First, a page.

A gave us the rest of the day to spend on our own. We took some rest in our hotel and walked back to the Old Quarter in the evening. Most tourists had left and local residents were returning back to their homes.
We bought some paintings from an artist — we had visited earlier. The artist used to be a college professor before he gave up teaching to pursue his passion. He gave us a history class on the main characters in his painting and that guaranteed him a sale.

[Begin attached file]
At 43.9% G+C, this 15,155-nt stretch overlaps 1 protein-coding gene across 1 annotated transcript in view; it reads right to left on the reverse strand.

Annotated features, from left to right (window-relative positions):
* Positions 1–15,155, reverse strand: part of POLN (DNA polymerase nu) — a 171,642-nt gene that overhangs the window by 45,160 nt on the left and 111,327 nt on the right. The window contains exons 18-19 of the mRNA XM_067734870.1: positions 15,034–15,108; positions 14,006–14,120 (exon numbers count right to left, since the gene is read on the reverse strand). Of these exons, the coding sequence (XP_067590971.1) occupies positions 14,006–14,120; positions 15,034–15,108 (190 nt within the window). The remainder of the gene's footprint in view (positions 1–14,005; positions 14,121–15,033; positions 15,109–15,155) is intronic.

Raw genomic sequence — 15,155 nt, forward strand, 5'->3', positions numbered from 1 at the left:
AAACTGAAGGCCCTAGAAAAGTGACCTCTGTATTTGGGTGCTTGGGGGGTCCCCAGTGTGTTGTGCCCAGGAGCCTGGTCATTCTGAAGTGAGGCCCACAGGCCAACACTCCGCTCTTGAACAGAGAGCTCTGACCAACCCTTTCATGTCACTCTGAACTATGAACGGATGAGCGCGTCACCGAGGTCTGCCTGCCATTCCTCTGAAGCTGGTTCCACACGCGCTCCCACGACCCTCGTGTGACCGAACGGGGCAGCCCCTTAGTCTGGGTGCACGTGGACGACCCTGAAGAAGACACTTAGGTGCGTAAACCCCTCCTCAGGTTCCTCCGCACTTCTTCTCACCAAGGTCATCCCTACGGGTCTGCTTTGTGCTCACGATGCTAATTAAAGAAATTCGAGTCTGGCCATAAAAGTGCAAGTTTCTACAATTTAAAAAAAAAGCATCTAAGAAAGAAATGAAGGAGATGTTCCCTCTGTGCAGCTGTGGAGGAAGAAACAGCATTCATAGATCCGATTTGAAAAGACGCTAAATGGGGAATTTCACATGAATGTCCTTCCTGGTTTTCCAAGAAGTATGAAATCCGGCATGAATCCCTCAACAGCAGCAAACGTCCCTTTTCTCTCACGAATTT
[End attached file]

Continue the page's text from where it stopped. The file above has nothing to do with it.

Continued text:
Sunset at Poi Kalyan Complex
We wanted to watch the colours change at Poi Kalyan Complex — on A’s recommendation. We got lost in a maze of winding alleys and made it just in time for sunset.
Golden light bathed each tile and brick in the complex. There were more local tourists gathered here. However, their babbles didn’t take away from the experience.
Christmas Eve Dinner
We visited Chinar for Christmas Eve Dinner. The restaurant was packed and one floor was reserved for a party. The upper floor had a lively group of Koreans as well as other foreigners. We couldn’t resist trying Uzbek wine. It was Christmas Eve after all.